Friday, January 15, 2016

On Listening to your Story...and Finding your Voice

Up until recently, I was really struggling with my WIP (work-in-progress).

It began as a NaNoWriMo project, and on November 1 I had every confidence I'd be done with it by November 30. I'd done NaNo twice before, after all, and “won” it both times. I hit the ground running, burning through words in a story that I was passionate about.

But on November 30, I was a little less than halfway done. And I wasn't near as passionate anymore. I was definitely, most definitely, in some kind of dreaded doldrums.

And why? Did I not believe in the story? Nope. I love the story, and truly believe it will make a great middle grade adventure.

Couldn't connect with the characters? Absolutely not. The characters felt alive to me, and important, and interesting, and complex.

I did a lot of soul searching in December as I puttered away, adding a hundred words here, a hundred there.

And then, in a flash that was retroactively incredibly obvious once I'd had it, I knew the problem: it was the voice. I loved the story, I loved the characters...but I didn't connect with the voice it was being told in. Opening the document and trying to put new words on paper was disillusioning and uninspiring and just plain sucky because I didn't like the voice I was talking with. It's like when you jam too much Play-Doh in the Play-Doh Factory and try to push down the lever to make Play-Doh spaghetti. It's almost impossible, it hurts your hand, and the Play-Doh mostly just squeezes out around the sides and makes a mess. It's not the Play-Doh's fault...it's the ham-handed, stubborn forcing that's the problem. I was trying to ram my story out in a voice that it didn't want to be told in. And it hurt. And it was making a mess.

I really, really thought that the story needed to be told in 1st Person. I was sure of it. And I adore my protagonist. But, for whatever reason, I just could not tell his story through his voice. His voice didn't work in my brain. It was like using Google Translate on long, complex chunks of text: some of the meaning gets through, but it's stiff and awkward and unnatural. It does not pass the sniff test.

So, I faced the facts. I looked at my 26,000 1st person words. I raised a glass of something strong to the muses and shook my fist at the heavens. And I started over. In 3rd Person.

I haven't looked back.

It's only mid-January and I'm already about back at the 26,000 word mark. I've got momentum, the words are flowing, the story is humming, the characters are breathing and moving around and causing all the wonderful problems they're supposed to. I didn't find my story – that was there all along. I found my voice. And that makes all the difference.

Voice is so, so important. It's important in all markets and genres, but I think it's especially important in middle grade literature. Middle grade readers aren't just in love with stories...they're in love with being told stories. So you've got to tell the story right. Even if it means tossing two months of work out the window and starting all over with once upon a time.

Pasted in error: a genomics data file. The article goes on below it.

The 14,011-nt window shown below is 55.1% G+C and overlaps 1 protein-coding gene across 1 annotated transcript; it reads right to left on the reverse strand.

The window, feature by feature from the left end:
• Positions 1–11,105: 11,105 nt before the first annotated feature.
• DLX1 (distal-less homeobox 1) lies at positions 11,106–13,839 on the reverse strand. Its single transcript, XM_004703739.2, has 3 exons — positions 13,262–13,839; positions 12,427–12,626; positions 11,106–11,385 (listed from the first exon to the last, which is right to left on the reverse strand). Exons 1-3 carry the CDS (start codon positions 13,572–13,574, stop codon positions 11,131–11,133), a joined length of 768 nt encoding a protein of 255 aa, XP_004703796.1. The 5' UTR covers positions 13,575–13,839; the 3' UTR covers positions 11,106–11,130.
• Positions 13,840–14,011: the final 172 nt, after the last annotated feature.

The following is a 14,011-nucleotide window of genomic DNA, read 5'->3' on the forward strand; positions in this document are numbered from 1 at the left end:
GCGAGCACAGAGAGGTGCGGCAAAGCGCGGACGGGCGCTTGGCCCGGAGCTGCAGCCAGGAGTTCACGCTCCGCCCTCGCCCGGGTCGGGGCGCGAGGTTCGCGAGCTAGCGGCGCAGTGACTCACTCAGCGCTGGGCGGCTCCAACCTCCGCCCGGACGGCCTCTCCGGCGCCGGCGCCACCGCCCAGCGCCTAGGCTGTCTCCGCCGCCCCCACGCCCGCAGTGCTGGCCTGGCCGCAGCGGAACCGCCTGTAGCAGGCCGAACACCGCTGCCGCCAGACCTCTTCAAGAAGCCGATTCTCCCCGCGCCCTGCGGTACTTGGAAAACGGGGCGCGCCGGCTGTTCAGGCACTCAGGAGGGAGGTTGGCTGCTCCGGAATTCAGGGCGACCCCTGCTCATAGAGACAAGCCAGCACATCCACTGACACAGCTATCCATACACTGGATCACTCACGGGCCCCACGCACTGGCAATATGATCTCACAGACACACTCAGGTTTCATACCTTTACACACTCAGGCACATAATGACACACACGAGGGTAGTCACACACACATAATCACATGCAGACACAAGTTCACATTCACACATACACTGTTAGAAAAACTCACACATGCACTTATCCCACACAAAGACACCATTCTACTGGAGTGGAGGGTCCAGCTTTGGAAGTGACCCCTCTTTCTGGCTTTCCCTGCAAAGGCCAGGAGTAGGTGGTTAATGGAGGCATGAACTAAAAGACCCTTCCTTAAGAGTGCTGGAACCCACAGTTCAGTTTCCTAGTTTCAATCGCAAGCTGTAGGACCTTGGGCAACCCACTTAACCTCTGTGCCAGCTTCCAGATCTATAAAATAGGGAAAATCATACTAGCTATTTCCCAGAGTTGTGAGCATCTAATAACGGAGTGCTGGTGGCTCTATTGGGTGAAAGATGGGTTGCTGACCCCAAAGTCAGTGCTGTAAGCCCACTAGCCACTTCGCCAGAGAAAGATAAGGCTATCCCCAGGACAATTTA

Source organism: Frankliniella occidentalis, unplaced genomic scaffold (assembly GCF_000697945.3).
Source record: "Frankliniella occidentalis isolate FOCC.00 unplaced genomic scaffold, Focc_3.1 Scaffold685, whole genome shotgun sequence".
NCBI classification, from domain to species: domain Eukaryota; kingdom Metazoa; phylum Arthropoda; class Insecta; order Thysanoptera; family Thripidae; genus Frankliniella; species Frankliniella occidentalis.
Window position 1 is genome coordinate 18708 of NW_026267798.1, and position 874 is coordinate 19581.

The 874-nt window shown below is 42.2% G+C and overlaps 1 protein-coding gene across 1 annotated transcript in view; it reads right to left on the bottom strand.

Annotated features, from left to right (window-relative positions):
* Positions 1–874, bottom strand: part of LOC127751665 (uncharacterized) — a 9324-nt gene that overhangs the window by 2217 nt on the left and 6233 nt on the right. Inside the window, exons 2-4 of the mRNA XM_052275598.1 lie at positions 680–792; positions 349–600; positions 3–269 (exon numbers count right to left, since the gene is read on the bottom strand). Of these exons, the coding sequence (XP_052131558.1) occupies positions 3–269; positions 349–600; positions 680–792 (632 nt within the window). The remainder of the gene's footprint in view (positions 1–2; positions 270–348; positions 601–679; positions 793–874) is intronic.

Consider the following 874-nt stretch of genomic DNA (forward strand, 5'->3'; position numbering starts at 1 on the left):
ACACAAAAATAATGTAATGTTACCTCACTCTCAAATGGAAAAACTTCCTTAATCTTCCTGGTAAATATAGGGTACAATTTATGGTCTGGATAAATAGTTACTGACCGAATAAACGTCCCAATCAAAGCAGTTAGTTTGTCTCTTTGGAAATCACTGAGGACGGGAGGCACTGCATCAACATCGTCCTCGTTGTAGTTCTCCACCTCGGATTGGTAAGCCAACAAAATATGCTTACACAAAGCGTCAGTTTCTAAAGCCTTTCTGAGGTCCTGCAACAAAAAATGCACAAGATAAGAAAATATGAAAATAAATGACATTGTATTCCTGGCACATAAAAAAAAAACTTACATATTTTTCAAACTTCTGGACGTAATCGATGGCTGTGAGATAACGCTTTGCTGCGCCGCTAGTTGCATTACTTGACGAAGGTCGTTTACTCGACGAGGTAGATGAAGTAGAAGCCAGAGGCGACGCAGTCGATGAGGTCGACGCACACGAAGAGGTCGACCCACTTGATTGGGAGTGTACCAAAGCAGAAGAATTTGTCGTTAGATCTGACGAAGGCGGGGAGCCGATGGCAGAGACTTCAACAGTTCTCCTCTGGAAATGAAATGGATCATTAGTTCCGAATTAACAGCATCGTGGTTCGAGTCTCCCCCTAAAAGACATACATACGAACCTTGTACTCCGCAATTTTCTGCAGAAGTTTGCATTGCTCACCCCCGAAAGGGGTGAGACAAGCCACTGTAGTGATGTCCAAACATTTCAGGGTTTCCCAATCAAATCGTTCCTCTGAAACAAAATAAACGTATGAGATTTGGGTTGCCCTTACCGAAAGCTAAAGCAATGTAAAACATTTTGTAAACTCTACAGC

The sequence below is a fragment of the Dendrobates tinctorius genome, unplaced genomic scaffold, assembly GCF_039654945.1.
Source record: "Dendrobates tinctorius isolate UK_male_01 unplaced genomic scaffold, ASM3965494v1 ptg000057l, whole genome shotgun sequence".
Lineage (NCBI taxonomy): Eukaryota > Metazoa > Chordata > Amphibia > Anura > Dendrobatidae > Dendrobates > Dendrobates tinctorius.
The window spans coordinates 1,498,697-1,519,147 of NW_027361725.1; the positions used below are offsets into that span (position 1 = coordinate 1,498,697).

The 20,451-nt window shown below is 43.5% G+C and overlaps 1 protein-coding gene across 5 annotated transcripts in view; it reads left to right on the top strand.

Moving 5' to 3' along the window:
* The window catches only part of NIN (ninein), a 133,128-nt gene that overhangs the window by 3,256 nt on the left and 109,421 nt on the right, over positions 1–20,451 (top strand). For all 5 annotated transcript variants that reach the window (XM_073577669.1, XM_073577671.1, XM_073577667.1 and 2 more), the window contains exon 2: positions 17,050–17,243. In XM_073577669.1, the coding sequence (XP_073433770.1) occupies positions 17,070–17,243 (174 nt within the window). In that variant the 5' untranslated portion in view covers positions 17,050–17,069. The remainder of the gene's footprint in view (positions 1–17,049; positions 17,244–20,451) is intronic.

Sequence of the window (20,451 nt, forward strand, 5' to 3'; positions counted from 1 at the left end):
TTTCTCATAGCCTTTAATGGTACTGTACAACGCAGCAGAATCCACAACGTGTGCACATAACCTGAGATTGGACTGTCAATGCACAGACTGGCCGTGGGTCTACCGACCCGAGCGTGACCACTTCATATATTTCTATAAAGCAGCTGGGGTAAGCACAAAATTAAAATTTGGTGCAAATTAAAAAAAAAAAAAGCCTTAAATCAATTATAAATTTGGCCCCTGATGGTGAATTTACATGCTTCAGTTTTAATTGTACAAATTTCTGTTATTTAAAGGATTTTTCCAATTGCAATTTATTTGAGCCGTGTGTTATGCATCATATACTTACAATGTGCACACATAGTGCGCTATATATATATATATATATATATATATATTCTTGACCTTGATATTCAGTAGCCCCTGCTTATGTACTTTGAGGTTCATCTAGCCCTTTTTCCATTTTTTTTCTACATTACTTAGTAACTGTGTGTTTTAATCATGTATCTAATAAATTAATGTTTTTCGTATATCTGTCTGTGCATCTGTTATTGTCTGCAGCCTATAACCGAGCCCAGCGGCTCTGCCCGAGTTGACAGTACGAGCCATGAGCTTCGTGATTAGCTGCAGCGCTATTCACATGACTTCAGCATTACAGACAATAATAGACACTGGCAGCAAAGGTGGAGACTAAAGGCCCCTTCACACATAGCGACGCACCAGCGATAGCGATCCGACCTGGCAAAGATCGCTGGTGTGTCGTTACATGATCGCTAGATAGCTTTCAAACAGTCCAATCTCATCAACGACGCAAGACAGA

And the worst part is, somewhere inside me, I knew it all along. I knew every word was a struggle, knew the story was not coming out right, and I knew the problem was not with the story but with how I was telling it. But I was stubborn. My brain was telling me that, rationally, this story should be told in 1st person. So I ignored my heart. And, worst, I ignored the story. It was fighting me every page, and instead of listening to it I plugged my ears. And you know what? It's pretty hard to write with your fingers in your ears.

So, if you're having problems with your WIP, my piece of advice: check your ears. Are they full of your fingers?

Listen to your story. Has it been whispering the problem to you all along? Your problem might not be voice. Maybe you started in the wrong place. Maybe you're forcing in too many subplots. Maybe you're trying too hard to shoehorn in a theme you're passionate about, but that doesn't really fit in your story. Maybe your characters are too one-dimensional and you've been in denial about it. It doesn't matter. If your story is digging in its heels and trying to tell you something, listen. You owe it to the story. You owe it to yourself as an artist. And you owe it to your reader.

And starting over, or making huge changes? Nope...not a lot of fun. But we need to be okay with the work. Because all that work? That is writing. Writing is not the ideas. The ideas are just the starter's pistol. They're exciting. They're even loud, sometimes. They're what gets us going. But then it's up to us to pump our muscles and pound the pavement and ignore the fatigue and put in the work to get to the finish line.

And when you get it right - when you listen to your story and the words are flowing and you're racing down the track and hitting that ribbon with your chest – well, it's worth it every time. And, then, all that work doesn't really look like work anymore. 

It looks like winning. 

1 comment:

  1. I love this post! Recently I was working on a sequel to a book and had decided to write ths one from another character's voice and perspective. It just didn't work for me. As soon as I switched the perspective and voice back, the book got its mojo back! But my other WIP could never be told in first person. You are so right - our work often shows us how it wants to be written!

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